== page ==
: the quality or aggregate of qualities in a person or thing that gives pleasure to the senses or pleasurably exalts the mind or spirit: LOVELINESS
: a particularly graceful, ornamental, or excellent quality
: a brilliant, extreme, or egregious example or instance
: BOTTOM [? Still perplexed by this definition?]



Beauty(n.):  14thcentury, Middle English beaute, bealte, borrowed from Anglo-French, from bel, beau beautiful, good-looking” (going back to Latin bellus) + -te-ty, more at BEAU.

Beau: 1653, borrowed from French, from beau, bel (masculine), belle (feminine) “beautiful, good-looking,” going back to Old French bel, going back to Latin bellus, probably going back (via duellos, assimilated from dunelos) to dwenelos, diminutive of dwe-nos good” (whence Old Latin duenos, Latin bonus) – more at BOUNTY.

Bounty: 13thcentury, Middle English bountegoodness,” from Anglo-French bunté, bountee, from Latin bonitat-,bonitas, from bonus good,” from Old Latin duenos: akin to Sanskrit diva reverence, favor.”




“It is amazing how complete is the delusion that beauty is goodness.” 

Leo Tolstoy (born Lev Nikolayevich, Graf Tolstoy, 1828-1910, Russian author, master of realistic fiction, one of the world’s greatest novelist, and renown as a moral and religious teacher; his doctrine of nonresistance to evil had an important influence on Gandhi)

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“Should you shield the canyons from the windstorms you would never see the true beauty of their carvings.” 

Elisabeth Kübler-Ross (1926-2004, psychiatrist, journalist, wrote the book, “On Death and Dying,” which outlined the five stages that terminally ill patients experience)

Bio Source:

“But he who dares not grasp the thorn 
Should never crave the rose.” 

Anne Bronte (1820-1849, pseudonym Acton Bell, poet and novelist, sister of Charlotte and Emily Brontë, and “Agnes Grey” and “The Tenant of Wildfell Hall”)

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“Sometimes people are beautiful.
Not in looks.
Not in what they say.
Just in what they are.”

Markus Zusak (born, 1975, Australian writer, best known for international bestsellers, “The Book Thief” and “I am the Messenger”)

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“A girl [boy] should be two things: classy and fabulous.”

Coco Chanel (1883-1971, French fashion designer, who ruled over Parisian haute couture for almost six decades, by abandoning petticoats and corsets, and creating classic like the Chanel suite and “the black dress”)

Bio Source:

“No matter how plain a woman may be, if truth and honesty are written across her face, she will be beautiful.”

Eleanor Roosevelt (1884-1962, humanitarian, diplomat, activist, political leader, and wife of U.S. President Franklin D. Roosevelt, who served as president from 1933-1945)

Bio Source:

“Is the spring coming?" he said. "What is it like?"...
"It is the sun shining on the rain and the rain falling on the sunshine...”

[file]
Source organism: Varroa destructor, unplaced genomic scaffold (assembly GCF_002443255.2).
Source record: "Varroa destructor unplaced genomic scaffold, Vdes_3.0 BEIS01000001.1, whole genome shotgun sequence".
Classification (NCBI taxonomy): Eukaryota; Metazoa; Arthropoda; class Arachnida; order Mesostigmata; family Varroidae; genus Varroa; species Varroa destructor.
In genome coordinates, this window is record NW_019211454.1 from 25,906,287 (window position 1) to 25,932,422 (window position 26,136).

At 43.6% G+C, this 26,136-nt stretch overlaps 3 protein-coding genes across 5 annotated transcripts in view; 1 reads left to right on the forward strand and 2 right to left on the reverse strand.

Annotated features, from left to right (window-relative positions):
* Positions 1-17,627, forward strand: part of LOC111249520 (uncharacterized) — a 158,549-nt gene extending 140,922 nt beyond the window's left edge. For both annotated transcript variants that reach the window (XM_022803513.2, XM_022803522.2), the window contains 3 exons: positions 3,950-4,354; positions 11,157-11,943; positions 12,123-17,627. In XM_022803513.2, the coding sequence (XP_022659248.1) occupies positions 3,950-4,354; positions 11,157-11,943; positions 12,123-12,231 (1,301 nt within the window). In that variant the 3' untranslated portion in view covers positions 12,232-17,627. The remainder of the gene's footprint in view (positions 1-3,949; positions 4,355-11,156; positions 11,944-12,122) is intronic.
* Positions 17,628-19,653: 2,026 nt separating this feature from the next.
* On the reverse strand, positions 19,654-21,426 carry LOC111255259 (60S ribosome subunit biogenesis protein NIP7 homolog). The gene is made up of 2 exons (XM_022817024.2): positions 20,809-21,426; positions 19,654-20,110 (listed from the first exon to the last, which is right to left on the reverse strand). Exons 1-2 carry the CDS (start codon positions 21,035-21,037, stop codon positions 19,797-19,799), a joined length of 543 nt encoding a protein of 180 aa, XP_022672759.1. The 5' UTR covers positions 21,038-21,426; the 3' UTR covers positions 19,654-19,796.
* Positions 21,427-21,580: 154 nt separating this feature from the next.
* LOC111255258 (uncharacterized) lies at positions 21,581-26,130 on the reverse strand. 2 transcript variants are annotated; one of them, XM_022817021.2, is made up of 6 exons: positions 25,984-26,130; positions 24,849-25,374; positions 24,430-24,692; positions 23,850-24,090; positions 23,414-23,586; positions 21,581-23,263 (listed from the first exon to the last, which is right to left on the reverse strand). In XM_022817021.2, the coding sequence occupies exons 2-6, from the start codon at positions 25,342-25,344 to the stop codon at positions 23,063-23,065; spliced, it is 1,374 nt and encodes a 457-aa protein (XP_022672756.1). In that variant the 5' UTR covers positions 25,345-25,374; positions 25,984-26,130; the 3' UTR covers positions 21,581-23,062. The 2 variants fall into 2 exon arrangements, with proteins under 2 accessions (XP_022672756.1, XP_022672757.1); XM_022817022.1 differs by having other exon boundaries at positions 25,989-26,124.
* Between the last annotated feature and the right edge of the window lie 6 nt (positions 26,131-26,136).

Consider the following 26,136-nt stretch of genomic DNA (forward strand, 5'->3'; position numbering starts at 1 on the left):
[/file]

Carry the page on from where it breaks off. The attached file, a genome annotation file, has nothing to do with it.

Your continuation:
Frances Hodgson Burnett (1849-1924, American playwright and author, best known for “The Secret Garden” and “Little Lord Fauntleroy”)

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“But he who dares not grasp the thorn 
Should never crave the rose.”  – Anne Bronte
Creating beauty is not about being safe or appearing perfect.  Yes!  It’s about having an appreciation for excellence, for sure.  But mostly, it’s about taking risks, big and small.  And sometimes, it’s about being messy and calling out the ugly missteps of ourselves and others. 
When life is filled with grit, life is lit with meaning and imagination.
That’s a soulful life. 
It’s also a brave life, filled with curiosity and purpose, wonder, awe, and also the feelings of challenge, loss, and anger.  On any given day, we can experience a range emotions.  When we can express them at appropriate times, positive psychologists would call this “emodiversity.”
Diversity is rich, on so many levels, as is the case with biodiversity in nature!
So…I am a geek at heart, and read several books at a time, depending on my mood and what book is calling me. 
One of those books is one written by spiritual leader, author, and teacher Matthew Fox, entitled, Creativity.  Fox strongly suggests that we all are artists, and that it takes courage, imagination, and love to create art and beauty.  Fox writes:
The universe brings with it great joys and great sorrows.  Deep heart experiences, such as joy, delight, and ecstasy, on the other hand, and grief, sadness, and loss, on the other hand, trigger creativity in us.  The mystics called these experiences the via positive (the joy) and the via negative (the suffering) … They are integral of all our living—provided we choose to live deeply from inside out…
 The thirteenth-century mystic Mechtild of Magdeburg taught that we are given two wines to drink in this life: the white wine of joy and the red wine of suffering. “Until we have drunk deeply of both,” she observed, “we have not lived fully.”
The lotus flower is a huge paradoxical symbol that drinks the two wines.  It nurtures itself while drilling deep into muck and mud of the waters, tenaciously growing in beauty and color.  Like the rose, it risks its pain while thriving in beauty.  Nature has so much to teach us about the essential nature of soul, the universe, and the world.  
Beauty, like creativity, are radical, counter-cultural, and revolutionary acts of love, compassion, and generosity!
What beautiful gifts do you desire to co-create and share?
Stay strong and vibrant, sojourners!
Namaste, Tonya  


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